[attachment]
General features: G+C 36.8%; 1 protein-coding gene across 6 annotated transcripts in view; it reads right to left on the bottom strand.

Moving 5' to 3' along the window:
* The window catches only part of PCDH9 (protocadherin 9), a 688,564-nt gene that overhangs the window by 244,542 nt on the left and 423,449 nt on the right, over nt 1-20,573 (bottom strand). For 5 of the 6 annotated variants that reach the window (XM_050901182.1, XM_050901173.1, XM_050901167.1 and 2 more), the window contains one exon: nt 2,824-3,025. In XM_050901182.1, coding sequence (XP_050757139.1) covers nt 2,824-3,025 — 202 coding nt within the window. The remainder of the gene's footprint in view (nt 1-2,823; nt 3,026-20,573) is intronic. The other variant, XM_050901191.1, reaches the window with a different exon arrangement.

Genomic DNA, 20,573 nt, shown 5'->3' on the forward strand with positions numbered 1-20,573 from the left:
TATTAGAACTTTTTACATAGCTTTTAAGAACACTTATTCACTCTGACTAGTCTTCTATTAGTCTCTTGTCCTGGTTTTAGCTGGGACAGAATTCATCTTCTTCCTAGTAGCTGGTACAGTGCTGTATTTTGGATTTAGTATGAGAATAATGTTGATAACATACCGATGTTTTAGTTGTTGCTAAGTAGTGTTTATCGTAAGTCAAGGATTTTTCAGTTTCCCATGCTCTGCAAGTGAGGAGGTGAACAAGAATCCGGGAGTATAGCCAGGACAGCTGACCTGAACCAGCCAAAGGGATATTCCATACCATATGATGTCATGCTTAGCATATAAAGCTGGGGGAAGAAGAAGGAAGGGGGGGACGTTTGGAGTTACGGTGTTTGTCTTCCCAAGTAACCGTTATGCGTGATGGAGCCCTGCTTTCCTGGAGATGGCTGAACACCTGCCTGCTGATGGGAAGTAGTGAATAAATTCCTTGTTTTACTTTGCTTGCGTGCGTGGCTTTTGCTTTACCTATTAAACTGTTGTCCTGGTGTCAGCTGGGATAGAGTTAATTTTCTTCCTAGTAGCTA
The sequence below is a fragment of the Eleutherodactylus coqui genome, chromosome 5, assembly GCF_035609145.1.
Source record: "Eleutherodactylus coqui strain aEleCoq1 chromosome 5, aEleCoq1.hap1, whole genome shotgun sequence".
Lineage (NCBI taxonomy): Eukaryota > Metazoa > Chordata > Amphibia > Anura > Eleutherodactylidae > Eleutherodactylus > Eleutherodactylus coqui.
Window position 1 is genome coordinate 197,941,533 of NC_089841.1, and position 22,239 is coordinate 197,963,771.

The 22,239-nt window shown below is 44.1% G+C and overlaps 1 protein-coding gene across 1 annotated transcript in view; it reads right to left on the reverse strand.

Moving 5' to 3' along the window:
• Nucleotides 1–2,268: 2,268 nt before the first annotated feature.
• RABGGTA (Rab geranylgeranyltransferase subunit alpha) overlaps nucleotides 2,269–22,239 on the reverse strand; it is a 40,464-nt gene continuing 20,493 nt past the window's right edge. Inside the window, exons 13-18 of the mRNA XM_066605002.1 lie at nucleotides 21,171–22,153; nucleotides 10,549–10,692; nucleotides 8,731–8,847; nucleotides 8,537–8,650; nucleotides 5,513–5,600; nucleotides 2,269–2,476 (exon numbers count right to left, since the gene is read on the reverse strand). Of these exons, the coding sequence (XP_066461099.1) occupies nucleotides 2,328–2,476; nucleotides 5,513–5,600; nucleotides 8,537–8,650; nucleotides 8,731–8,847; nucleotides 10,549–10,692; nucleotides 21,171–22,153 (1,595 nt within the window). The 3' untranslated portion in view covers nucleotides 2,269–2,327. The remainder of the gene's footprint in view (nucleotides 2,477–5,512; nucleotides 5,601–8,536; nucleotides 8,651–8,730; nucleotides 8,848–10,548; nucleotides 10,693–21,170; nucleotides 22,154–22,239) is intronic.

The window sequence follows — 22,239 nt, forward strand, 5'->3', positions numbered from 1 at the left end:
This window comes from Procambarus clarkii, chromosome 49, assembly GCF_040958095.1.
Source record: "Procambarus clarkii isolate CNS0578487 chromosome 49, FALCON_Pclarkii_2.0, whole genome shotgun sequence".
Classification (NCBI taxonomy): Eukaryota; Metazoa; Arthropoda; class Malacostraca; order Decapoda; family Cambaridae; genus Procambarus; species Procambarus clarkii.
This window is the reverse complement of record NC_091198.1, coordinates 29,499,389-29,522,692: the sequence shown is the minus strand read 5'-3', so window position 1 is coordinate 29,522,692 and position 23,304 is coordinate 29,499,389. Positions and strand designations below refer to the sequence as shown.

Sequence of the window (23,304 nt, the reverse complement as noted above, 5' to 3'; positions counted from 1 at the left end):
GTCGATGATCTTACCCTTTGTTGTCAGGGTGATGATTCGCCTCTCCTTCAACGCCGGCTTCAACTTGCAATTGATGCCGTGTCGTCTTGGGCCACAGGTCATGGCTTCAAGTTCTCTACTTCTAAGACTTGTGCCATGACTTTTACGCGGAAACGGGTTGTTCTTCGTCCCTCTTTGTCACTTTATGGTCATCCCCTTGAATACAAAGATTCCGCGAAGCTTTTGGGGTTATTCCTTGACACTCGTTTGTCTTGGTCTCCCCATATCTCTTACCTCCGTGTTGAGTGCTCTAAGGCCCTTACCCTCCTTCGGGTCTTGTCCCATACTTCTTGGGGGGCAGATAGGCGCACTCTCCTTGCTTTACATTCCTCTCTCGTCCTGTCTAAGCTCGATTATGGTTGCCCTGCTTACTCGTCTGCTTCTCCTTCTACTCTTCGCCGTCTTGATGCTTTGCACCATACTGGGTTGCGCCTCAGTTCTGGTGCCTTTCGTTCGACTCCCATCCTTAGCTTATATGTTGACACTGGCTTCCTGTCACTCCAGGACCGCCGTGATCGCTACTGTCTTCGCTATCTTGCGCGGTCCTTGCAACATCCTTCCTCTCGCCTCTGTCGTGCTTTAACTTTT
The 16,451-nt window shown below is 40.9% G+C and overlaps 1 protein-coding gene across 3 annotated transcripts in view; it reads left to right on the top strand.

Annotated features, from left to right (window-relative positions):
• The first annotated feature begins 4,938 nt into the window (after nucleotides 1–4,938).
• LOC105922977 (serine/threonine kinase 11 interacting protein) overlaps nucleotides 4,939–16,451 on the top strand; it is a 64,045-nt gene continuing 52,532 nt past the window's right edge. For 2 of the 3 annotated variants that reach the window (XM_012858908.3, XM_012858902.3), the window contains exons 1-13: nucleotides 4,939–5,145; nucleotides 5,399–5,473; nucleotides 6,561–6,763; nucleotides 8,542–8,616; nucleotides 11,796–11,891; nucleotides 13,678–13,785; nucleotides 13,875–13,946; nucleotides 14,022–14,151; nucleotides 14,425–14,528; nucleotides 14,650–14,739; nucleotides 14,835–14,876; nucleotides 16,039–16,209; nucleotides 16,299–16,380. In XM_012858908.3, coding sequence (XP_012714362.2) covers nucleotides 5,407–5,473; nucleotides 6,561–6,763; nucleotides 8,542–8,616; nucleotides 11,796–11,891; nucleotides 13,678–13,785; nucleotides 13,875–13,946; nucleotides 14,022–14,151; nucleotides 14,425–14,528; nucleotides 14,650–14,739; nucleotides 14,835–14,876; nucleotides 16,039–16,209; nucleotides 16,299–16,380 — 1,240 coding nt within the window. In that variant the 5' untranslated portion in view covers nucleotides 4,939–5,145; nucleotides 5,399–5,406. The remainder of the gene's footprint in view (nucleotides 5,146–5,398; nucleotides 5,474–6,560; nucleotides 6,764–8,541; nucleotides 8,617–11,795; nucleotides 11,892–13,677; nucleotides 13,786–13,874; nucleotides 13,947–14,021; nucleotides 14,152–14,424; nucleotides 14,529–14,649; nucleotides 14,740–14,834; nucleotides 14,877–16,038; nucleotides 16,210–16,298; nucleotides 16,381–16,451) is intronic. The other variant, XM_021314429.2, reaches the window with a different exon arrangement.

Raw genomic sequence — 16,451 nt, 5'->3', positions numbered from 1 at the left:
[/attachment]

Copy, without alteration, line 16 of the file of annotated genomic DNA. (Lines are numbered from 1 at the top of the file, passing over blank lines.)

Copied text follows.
Source record: "Procambarus clarkii isolate CNS0578487 chromosome 49, FALCON_Pclarkii_2.0, whole genome shotgun sequence".